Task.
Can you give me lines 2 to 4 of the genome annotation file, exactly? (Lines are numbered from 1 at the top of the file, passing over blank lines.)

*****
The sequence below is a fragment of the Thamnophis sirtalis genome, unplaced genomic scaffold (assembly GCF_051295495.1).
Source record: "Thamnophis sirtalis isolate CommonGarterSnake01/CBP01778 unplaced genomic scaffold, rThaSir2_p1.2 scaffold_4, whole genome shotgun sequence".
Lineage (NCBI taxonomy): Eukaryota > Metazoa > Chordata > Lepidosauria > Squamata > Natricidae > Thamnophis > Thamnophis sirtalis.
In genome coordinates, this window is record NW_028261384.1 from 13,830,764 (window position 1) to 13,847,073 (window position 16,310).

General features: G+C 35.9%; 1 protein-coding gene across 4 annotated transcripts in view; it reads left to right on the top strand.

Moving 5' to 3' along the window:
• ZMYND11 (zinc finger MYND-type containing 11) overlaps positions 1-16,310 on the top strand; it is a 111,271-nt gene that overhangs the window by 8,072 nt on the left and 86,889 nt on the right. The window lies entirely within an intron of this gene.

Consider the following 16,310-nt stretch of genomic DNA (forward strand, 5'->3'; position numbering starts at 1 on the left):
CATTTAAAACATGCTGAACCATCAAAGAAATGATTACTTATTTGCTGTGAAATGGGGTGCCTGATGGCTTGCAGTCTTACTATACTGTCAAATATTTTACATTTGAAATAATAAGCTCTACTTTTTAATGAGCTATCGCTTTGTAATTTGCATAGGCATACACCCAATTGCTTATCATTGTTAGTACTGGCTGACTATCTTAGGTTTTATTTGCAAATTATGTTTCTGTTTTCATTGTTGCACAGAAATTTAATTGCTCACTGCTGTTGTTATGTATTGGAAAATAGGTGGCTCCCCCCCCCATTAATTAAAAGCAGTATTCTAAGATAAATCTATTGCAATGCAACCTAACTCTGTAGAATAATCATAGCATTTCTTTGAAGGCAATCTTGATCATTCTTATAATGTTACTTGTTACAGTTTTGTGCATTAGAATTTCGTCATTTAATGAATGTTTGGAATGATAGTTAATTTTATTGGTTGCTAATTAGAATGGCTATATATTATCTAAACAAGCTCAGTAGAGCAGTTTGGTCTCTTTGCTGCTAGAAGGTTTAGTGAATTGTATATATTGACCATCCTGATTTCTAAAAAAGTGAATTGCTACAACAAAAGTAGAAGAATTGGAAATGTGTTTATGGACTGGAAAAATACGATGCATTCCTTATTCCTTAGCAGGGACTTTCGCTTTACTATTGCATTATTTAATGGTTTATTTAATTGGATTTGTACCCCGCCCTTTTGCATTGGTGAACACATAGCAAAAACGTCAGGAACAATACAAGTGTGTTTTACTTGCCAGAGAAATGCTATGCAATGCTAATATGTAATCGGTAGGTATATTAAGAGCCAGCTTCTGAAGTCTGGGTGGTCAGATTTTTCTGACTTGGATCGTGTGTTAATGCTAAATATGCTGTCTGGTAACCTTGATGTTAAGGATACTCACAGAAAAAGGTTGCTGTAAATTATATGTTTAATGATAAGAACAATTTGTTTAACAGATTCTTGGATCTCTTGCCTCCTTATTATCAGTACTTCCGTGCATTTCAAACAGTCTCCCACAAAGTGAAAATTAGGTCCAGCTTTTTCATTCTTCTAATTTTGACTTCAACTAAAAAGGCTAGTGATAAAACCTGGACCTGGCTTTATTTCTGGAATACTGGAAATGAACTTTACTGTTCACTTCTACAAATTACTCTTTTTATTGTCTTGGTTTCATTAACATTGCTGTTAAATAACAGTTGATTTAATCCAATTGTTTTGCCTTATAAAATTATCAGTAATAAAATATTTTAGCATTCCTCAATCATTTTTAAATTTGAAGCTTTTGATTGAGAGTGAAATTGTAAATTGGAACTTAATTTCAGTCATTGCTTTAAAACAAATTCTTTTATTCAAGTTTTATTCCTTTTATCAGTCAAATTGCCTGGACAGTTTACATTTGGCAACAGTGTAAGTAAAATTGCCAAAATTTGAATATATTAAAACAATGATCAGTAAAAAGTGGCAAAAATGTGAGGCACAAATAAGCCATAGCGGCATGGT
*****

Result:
Source record: "Thamnophis sirtalis isolate CommonGarterSnake01/CBP01778 unplaced genomic scaffold, rThaSir2_p1.2 scaffold_4, whole genome shotgun sequence".
Lineage (NCBI taxonomy): Eukaryota > Metazoa > Chordata > Lepidosauria > Squamata > Natricidae > Thamnophis > Thamnophis sirtalis.
In genome coordinates, this window is record NW_028261384.1 from 13,830,764 (window position 1) to 13,847,073 (window position 16,310).